In Lenin’s Tomb, there is a cogent discussion about the phenomenon of suicide bombing:
Luca Ricolfi notes (Gambetta, 2005) that despair of a very particular kind is certainly an animating factor in Palestinian suicide bombings. Citing research by a Palestinian economist, B. Saleh, which shows almost all suicide bombers having been subjected directly to arrest or maltreatment by the IDF, and a good number having had a family member killed, he notes that compounding the desire for revenge is indifference to death. That is, the extreme repression in Palestine produces a “drastic, extreme and tragic contraction of an individual’s set of options”. Material deprivation leaves individuals with “literally nothing to do or imagine”, while specific repression can “generate a progressive dismantling of a person’s emotional world” in which “reality has shrunk to a minimum” and is replaced by a highly mental world of symbols and fantasies. Here, liberal economic theory does not hold: man does not always pursue his own immediate interests in such a situation, and such a society. The moral priority of the community over the individual can lead people thus deprived to be willing to sacrifice themselves. Other research produces similar conclusions, as Jacqueline Rose notes:
According to Eyad El-Sarraj, the founder and director of the Gaza Community Mental Health Programme, today’s suicide attackers are, for the most part, children of the first intifada. Studies show that during the first uprising, 55 per cent of children saw their fathers being humiliated or beaten by Israeli soldiers. Martyrdom – sacrificing oneself for God – increases its appeal when the image of the earthly father bites the dust. ‘It’s despair,’ El-Sarraj states baldly, ‘a despair where living becomes no different from dying.’ When life is constant degradation, death is the only source of pride. ‘In 1996, practically all of us were against the martyr operations,’ Kamal Aqeel, the acting mayor of Khan Yunis in Gaza, explains. ‘Not any longer . . . We all feel that we can no longer bear the situation as it is; we feel that we’d simply explode under all this pressure of humiliation.’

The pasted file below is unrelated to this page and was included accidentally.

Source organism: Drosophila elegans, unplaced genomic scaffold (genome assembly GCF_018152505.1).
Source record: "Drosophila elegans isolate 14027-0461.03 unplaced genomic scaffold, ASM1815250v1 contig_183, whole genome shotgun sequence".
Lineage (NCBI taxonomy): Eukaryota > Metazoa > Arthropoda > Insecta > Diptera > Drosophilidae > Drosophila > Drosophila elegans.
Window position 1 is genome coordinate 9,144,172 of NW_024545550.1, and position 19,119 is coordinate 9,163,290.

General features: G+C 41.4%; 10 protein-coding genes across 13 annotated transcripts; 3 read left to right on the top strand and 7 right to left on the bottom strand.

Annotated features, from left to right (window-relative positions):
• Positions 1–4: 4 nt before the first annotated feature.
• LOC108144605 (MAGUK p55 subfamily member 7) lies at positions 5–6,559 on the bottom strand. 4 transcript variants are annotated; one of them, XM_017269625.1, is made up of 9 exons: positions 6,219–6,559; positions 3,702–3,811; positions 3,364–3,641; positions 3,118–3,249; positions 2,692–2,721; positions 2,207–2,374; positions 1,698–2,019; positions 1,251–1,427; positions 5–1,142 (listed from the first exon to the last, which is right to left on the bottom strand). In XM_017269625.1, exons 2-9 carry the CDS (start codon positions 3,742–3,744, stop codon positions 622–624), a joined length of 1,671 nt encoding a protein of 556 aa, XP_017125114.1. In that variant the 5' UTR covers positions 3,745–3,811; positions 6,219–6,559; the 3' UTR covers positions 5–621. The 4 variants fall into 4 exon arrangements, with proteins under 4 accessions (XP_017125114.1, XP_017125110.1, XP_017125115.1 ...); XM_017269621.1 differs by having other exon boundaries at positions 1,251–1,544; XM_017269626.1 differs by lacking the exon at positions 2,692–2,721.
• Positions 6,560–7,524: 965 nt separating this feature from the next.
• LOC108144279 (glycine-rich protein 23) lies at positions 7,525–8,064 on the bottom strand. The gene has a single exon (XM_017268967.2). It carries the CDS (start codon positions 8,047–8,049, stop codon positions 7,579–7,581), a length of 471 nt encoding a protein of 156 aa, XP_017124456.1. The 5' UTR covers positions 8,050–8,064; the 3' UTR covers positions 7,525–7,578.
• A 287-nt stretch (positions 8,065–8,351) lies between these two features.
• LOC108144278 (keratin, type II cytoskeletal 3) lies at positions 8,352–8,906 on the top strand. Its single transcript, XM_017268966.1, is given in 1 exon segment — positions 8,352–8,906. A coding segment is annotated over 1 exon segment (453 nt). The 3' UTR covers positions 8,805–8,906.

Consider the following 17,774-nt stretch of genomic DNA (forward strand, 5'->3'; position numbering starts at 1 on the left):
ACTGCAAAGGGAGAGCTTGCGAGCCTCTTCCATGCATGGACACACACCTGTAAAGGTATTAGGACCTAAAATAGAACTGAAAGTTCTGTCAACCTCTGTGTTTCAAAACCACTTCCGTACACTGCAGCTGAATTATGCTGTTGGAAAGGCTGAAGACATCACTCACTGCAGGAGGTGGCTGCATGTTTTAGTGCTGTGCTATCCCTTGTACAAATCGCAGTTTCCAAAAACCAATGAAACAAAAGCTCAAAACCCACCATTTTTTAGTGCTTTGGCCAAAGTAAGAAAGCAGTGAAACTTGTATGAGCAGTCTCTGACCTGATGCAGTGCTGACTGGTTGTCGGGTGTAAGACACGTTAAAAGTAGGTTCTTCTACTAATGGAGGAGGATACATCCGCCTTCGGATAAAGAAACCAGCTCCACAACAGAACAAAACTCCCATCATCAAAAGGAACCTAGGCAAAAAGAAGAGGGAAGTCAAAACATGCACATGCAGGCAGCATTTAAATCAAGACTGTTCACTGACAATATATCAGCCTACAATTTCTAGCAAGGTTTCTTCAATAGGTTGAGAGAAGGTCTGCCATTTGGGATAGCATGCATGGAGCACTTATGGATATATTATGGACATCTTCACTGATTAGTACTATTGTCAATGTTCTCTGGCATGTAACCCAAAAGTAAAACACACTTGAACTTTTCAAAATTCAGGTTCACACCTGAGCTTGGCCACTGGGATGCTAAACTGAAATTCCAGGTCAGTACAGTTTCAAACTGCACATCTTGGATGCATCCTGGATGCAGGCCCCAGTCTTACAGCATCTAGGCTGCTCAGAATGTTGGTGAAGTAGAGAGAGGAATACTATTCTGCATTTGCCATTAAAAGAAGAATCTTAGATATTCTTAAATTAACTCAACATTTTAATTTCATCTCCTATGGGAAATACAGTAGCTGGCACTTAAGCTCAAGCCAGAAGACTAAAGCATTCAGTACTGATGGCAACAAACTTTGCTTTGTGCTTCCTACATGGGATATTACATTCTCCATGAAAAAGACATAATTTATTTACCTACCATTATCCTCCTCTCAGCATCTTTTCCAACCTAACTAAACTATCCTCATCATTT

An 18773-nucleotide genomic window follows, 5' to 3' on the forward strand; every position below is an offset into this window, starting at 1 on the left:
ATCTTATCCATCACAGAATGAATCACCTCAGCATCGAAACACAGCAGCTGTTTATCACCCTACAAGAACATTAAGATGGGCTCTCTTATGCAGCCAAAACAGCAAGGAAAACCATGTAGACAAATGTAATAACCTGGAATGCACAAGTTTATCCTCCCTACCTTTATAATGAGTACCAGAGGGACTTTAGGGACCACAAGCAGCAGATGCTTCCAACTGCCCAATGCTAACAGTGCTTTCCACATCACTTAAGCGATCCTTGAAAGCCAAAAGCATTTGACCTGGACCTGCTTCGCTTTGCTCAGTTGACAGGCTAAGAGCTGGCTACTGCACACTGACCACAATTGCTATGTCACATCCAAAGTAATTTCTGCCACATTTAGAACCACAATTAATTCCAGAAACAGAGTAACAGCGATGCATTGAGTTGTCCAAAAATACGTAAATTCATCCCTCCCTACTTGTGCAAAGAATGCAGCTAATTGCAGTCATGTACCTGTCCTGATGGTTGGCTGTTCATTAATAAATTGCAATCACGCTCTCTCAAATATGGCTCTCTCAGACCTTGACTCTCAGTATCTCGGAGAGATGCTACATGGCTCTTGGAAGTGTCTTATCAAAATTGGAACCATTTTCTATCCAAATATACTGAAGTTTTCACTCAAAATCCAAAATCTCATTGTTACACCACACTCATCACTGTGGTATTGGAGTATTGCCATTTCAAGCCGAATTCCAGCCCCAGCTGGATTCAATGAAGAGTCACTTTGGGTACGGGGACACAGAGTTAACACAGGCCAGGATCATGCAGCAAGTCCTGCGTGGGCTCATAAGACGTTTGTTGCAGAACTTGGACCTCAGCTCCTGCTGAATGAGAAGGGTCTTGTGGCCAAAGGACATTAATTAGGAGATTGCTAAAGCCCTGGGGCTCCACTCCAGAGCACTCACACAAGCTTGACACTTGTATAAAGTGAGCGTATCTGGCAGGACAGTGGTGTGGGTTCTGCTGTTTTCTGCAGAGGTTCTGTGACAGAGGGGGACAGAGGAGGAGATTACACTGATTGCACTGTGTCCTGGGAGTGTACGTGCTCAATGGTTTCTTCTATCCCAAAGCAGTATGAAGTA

Israel creates despair amongst those whom it steals life, liberty and land.
… what we appear to have is injustice generating recruits for unjust actions.
Since the Israeli fascists constructed the fence around Gaza, the level of oppression has been ramped up.
Barak rants and boast about ‘smashing’ and ‘crushing’ whilst Olmert glowers with ‘disproportionate responses’ and rabbis urge militant jihad. Can the golems of Israel threaten and execute collective punishment of the hapless civilians of Gaza with impunity in perpetuity?
At some point, there will be a terrible price to pay.